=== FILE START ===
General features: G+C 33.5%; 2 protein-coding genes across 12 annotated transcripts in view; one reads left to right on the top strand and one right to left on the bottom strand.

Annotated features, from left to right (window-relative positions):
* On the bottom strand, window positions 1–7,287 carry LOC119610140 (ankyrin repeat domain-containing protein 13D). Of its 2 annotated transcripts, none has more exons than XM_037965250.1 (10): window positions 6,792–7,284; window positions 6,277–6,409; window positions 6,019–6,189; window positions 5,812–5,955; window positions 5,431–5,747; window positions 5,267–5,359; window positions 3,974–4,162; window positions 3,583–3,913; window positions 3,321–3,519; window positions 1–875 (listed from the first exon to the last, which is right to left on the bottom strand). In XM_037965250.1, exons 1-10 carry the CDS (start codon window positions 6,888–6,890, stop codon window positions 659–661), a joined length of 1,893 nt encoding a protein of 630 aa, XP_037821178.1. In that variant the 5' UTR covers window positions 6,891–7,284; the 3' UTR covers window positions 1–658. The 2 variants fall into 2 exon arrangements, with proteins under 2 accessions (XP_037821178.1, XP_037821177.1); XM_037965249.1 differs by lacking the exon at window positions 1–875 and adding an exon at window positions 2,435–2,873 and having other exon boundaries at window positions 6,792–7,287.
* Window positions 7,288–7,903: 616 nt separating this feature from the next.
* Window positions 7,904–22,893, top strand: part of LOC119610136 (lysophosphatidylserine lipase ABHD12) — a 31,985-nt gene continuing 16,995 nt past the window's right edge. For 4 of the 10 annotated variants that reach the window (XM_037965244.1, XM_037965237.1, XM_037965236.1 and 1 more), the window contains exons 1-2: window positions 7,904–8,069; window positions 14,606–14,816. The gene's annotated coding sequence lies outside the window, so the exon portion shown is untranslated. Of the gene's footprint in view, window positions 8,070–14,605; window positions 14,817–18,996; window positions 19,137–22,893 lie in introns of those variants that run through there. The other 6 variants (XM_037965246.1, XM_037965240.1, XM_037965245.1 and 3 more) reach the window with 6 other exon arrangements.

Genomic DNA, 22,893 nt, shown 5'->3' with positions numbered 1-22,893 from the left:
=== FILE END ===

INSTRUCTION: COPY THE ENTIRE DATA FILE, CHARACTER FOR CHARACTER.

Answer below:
General features: G+C 33.5%; 2 protein-coding genes across 12 annotated transcripts in view; one reads left to right on the top strand and one right to left on the bottom strand.

Annotated features, from left to right (window-relative positions):
* On the bottom strand, window positions 1–7,287 carry LOC119610140 (ankyrin repeat domain-containing protein 13D). Of its 2 annotated transcripts, none has more exons than XM_037965250.1 (10): window positions 6,792–7,284; window positions 6,277–6,409; window positions 6,019–6,189; window positions 5,812–5,955; window positions 5,431–5,747; window positions 5,267–5,359; window positions 3,974–4,162; window positions 3,583–3,913; window positions 3,321–3,519; window positions 1–875 (listed from the first exon to the last, which is right to left on the bottom strand). In XM_037965250.1, exons 1-10 carry the CDS (start codon window positions 6,888–6,890, stop codon window positions 659–661), a joined length of 1,893 nt encoding a protein of 630 aa, XP_037821178.1. In that variant the 5' UTR covers window positions 6,891–7,284; the 3' UTR covers window positions 1–658. The 2 variants fall into 2 exon arrangements, with proteins under 2 accessions (XP_037821178.1, XP_037821177.1); XM_037965249.1 differs by lacking the exon at window positions 1–875 and adding an exon at window positions 2,435–2,873 and having other exon boundaries at window positions 6,792–7,287.
* Window positions 7,288–7,903: 616 nt separating this feature from the next.
* Window positions 7,904–22,893, top strand: part of LOC119610136 (lysophosphatidylserine lipase ABHD12) — a 31,985-nt gene continuing 16,995 nt past the window's right edge. For 4 of the 10 annotated variants that reach the window (XM_037965244.1, XM_037965237.1, XM_037965236.1 and 1 more), the window contains exons 1-2: window positions 7,904–8,069; window positions 14,606–14,816. The gene's annotated coding sequence lies outside the window, so the exon portion shown is untranslated. Of the gene's footprint in view, window positions 8,070–14,605; window positions 14,817–18,996; window positions 19,137–22,893 lie in introns of those variants that run through there. The other 6 variants (XM_037965246.1, XM_037965240.1, XM_037965245.1 and 3 more) reach the window with 6 other exon arrangements.

Genomic DNA, 22,893 nt, shown 5'->3' with positions numbered 1-22,893 from the left: